The register also maintains information on the age of the levied boys. The distribution of ages is quite striking since the average age of the levied children was higher than originally assumed. Childhood according to Islamic law was considered to finish at the age of 15.[67] As it is understood from the Pençik Kanunnamesi (the regulation stipulating one-fifth of war captives taken by the state), the goal of the state was to levy children who had reached puberty. They could thus be defined as gulams.[68] In the regulations it was mentioned that boys should not have beards. In order to be considered gulam (a child who had reached puberty), a boy needed to age between 12 and 15 years. The data that we have from the conscriptions of the 1490s is found under the classification of müteferrik defterler (miscellaneous registers) in the Prime Ministry’s Archives, and reveals that the classical application of the system was in accordance with this definition of gulam. The children aged 12 to 15 were levied and the average age was 13.5 in the late fifteenth and early sixteenth century.[69]

In the 1603-4 register, however, this age group of gulam is extended up to 20 years. The children conscripted in the early seventeenth century were, on average, aged sixteen-and-a-half. 1,066 boys (85 percent) were aged 16-20. 42 percent of the boys in the register were 18 years old and above. Less than 1 percent of the boys were under 12 years old. The decree that was sent to Bursa by the janissary officers shows that this was no coincidence, as it ordered that boys between the ages of 15 and 20 should be conscripted.[70] The average age of the 530 boys levied from Bursa was almost 16. The most frequent age was 18 (20 percent); then ages 16 and 17 (16 percent each).

Why did the age of the levied boys increase? One reason for seeking older boys was perhaps to reduce the number of casualties during conscription. The high risk of becoming sick during the transfer to Istanbul, the extreme work conditions of ‘acemis’, and being more vulnerable to kidnapping might be additional reasons for the state to choose older boys during levies. Indeed, the levies from Bursa in 1603-4 show that there were only two children recorded as sick and another as dead. This might be related to the maturity and the strength of the boys. Of course the availability in a given area was also crucial.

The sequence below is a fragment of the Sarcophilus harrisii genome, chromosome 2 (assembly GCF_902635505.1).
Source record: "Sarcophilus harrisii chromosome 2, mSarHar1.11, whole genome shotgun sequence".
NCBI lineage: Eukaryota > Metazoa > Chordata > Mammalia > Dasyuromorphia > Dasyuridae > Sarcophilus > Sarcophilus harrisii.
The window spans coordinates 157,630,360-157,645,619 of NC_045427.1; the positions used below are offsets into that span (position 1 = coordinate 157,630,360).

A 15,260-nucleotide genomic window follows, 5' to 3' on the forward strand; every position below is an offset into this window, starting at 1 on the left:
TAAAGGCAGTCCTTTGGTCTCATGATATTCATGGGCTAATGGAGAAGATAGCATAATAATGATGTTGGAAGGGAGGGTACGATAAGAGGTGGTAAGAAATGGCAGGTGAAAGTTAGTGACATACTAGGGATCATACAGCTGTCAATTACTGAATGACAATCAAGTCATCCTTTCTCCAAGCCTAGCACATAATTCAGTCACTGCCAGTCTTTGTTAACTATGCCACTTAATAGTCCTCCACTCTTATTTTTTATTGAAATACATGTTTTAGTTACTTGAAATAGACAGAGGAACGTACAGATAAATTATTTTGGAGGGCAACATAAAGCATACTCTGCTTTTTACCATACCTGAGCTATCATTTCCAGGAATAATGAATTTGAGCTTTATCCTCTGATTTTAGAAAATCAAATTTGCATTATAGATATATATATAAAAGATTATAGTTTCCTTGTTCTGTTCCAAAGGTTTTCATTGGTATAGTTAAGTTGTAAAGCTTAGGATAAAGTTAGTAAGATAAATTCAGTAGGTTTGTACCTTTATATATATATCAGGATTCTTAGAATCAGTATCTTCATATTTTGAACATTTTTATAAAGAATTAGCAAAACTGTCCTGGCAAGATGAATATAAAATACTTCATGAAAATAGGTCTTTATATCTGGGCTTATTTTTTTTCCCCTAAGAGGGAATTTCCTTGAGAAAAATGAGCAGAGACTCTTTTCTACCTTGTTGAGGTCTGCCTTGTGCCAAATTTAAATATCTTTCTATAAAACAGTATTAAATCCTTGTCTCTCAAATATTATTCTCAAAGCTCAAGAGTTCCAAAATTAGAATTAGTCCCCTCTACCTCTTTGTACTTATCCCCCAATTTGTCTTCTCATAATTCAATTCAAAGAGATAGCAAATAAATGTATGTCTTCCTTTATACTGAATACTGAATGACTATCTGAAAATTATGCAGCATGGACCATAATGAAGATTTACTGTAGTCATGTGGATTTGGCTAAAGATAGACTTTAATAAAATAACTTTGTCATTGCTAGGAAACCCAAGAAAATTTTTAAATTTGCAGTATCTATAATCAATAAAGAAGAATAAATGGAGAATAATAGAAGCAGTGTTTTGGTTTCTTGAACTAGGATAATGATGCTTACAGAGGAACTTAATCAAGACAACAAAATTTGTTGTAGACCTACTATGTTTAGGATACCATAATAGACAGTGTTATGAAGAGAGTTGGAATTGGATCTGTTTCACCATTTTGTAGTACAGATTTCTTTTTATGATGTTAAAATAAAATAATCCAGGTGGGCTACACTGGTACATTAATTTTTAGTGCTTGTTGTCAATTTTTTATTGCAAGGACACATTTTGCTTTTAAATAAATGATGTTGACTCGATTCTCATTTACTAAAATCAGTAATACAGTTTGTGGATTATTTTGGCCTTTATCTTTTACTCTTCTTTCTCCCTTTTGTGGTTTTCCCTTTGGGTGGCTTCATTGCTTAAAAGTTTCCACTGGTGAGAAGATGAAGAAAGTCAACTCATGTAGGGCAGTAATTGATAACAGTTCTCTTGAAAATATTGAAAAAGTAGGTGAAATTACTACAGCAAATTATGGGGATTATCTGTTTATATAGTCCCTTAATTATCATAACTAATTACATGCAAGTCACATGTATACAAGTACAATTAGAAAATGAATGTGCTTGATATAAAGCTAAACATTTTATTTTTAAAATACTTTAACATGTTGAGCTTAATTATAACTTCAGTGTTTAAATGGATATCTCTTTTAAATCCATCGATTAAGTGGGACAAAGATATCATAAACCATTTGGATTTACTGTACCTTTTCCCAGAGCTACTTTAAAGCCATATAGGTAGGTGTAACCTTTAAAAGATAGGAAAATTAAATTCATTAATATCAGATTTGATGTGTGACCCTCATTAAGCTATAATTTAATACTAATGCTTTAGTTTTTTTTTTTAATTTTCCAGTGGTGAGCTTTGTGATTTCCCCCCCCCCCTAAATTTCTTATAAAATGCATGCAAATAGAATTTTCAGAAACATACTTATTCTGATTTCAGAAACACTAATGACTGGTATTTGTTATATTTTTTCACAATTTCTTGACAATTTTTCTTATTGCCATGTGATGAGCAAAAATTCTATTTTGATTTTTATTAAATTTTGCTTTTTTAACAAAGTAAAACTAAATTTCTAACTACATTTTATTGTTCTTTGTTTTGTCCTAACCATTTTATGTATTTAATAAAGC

The goal of levying boys without devastating the economy of the region could have resulted in the tendency of selecting the older boys who were unemployed and landless. The shift from timars to tax-farming in the early seventeenth century caused an increase in the population of landless young peasants in rural areas. The state might have hoped to place these new social groups within the devshirme system, while the system itself became more appealing to those young men, since it provided exemption from taxes and guaranteed an income.

Finally, the invention of new weaponry and warfare techniques at the end of the sixteenth century created a need for a new type of soldier. Firearms, which could be mastered after a short period of training, became the main weaponry used by the janissary armies. During this time, not only the weaponry changed, but the entire army organization, war technology, and the size of the army altered. The janissary army almost tripled in size during this period.[71] As has been recently revealed, however, other sections of the army such as sipahis, and the armies of powerful Ottoman grandees, also grew.[72] In order to be proficient at using firearms, a short period of training was more than enough. The janissaries who had been levied at the ages of 12 to 15 trained as professional warriors during their novice years, and started to become a burden to the state.


Our story began with the arrival in Bursa of a turnacıbaşı in the janissary army with a decree to levy Christian boys in October 1603. The entire process lasted six months and four batches of boys were selected from the livas of Bursa, Biga, and Kocaeli. All these groups were ready for transportation in January and February of 1604. We have seen specifically in our case study of Bursa, but also in other parts of the empire where boys were levied as devshirmes, that this was quite a complicated process, which generated its own local politics. This paper has attempted to understand the specifics of the process, how bureaucratized it was, and how it triggered the local political groups and dynamics in the selection process.